‘Hear, hear’: British Parliament debates quadratic equations

By E. Andrew Boyd

British Parliament considered quadratic equations a “vital philosophical question.”

British Parliament considered quadratic equations a “vital philosophical question.”

It was a topic of such magnitude that in 2003 the British Parliament took it up for debate. At issue were public comments made by the head of the schoolteachers union. The union head asked why students were being taught irrelevant topics, and as an example pointed to quadratic equations. Official records of the parliamentary debate appear under the simple yet apt title “Quadratic Equations.”

The fact that quadratic equations, in any form, could garner the attention of Britain’s highest legislative body is itself remarkable. Yet even more remarkable is the mathematical detail with which the topic is deliberated.

In his opening statement, Parliamentary Member Tony McWalter not only gives numerical examples of quadratic equations, he reminds those present that their solution leads us to confront the square root of -1. And he undertakes his rhetorical venture with the aim of raising “the vital philosophical questions that governments of all persuasions find it too easy to ignore.”

Quadratic equations, a “vital philosophical question”? A poll of students would likely find “needless frustration” a more common response than “vital” anything. But if so, it’s certainly not because quadratic equations are inherently devoid of interest or application.

Quadratic equations arise in problems as simple as determining areas; a topic of relevance, for example, when calculating taxes on landholdings. Such problems were common as early as 2000 B.C. in Babylonia, and clay tablets dating to that period show the Babylonians used what was essentially the quadratic formula to solve them. And throughout history many different cultures dealt with quadratic equations long before the Greeks latched onto them. Egypt. China. India. Quadratic equations kept popping up because they arose in so many practical contexts.

Much later, in the sixteenth century, Galileo made the monumental discovery that the distance an object falls as a function of time is described by a quadratic equation. Building on the work of Galileo and Kepler, Newton’s universal law of gravitation related the gravitational force between two objects via one of the most important quadratic equations of all time.

So why have quadratic equations become such villains? Perhaps the problem has less to do with the equations themselves than their dreaded cohort: the quadratic formula. The formula is intended to simplify students’ lives by providing an easy means to find the desired x hidden behind an algebraic expression. Unfortunately, for most students (and apparently many teachers) the quadratic formula has become an exercise in rote memorization. Sadly, this obscures the practical and historical significance of quadratic equations.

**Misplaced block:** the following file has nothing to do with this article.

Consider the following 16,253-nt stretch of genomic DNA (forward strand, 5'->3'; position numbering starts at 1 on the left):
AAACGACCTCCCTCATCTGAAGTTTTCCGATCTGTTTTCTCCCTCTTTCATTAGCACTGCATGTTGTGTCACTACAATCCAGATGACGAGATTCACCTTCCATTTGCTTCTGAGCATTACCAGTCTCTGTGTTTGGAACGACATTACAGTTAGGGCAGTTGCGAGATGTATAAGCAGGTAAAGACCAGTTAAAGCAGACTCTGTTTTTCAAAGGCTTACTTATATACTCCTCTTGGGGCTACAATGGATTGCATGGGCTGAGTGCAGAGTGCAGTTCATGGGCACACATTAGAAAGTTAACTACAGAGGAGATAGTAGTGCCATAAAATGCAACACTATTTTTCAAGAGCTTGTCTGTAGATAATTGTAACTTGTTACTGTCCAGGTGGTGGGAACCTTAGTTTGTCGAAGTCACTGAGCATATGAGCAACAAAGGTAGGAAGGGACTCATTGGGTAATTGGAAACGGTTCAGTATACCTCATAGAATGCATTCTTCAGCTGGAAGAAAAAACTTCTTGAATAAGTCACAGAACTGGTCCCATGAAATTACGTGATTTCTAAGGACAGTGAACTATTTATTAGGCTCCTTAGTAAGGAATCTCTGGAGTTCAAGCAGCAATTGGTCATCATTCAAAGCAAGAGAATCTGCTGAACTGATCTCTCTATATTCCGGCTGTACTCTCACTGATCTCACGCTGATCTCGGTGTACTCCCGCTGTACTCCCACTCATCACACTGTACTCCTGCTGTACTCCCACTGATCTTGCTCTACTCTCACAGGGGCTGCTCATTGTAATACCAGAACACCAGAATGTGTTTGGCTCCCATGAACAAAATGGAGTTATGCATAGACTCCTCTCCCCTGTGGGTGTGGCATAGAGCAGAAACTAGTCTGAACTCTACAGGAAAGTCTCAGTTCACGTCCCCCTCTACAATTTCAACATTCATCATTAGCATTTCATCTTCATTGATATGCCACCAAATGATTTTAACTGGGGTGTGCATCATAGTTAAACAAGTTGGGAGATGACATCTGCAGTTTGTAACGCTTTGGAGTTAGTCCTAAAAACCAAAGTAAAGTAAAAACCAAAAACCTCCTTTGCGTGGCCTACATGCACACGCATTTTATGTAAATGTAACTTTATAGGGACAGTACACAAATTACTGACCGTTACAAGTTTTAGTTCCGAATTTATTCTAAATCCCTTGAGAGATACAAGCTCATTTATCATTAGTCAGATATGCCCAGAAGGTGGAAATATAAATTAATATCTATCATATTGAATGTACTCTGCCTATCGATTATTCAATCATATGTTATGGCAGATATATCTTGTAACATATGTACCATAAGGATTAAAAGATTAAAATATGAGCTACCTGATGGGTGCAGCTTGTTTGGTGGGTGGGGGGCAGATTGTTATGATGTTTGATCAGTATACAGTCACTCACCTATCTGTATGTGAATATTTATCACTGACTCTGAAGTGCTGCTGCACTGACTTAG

And that’s why the honorable Mr. Tony McWalter stood before the House of Commons in defense of “mathematics in general [and] quadratic equations in particular.” And in an entertaining yet serious commentary, he invoked name after name of prominent intellectual figures to make his case. Hume. Galileo. Kepler. Archimedes. Euclid. de Broglie. Schrödinger. Hawking. McWalter’s plea was impassioned.

“Hear, hear,” cried the lone voice of the honorable Mrs. Eleanor Laing.

“Oh dear,” replied McWalter. “I would like to have support from elsewhere as well.”

As the debate wound down, it was the honorable Alan Johnson, Minister for Lifelong Learning, Further and Higher Education, who had the last word. Quoting none other than Napoleon Bonaparte, he shared a brutally practical interpretation of the importance of math: “The advancement and perfection of mathematics are intimately connected with the prosperity of the state.”

To which I can only add, “hear, hear.”

Andrew Boyd, INFORMS Fellow and INFORMS VP of Marketing, Communications and Outreach, was an executive and chief scientist at an analytics firm for many years. He can be reached at


  1. The record of the debate can be found in Hansard, United Kingdom House of Commons, 26 June 2003, Columns 1259-1269, 2003. See also Accessed Feb. 4.
  2. Budd, C and C. Sangwin, “101 Uses of a Quadratic Equation,” from the +plus magazine website ( Accessed Feb. 4.
  3. Budd, C. and C. Sangwin, “101 Uses of a Quadratic Equation: Part II,” from the +plus magazine website ( Accessed Feb. 4.
  4. O’Connor, J. and E. Robertson, “An Overview of Babylonian Mathematics,” from the University of Saint Andrews MacTutor History of Mathematics Archive ( Accessed Feb. 4.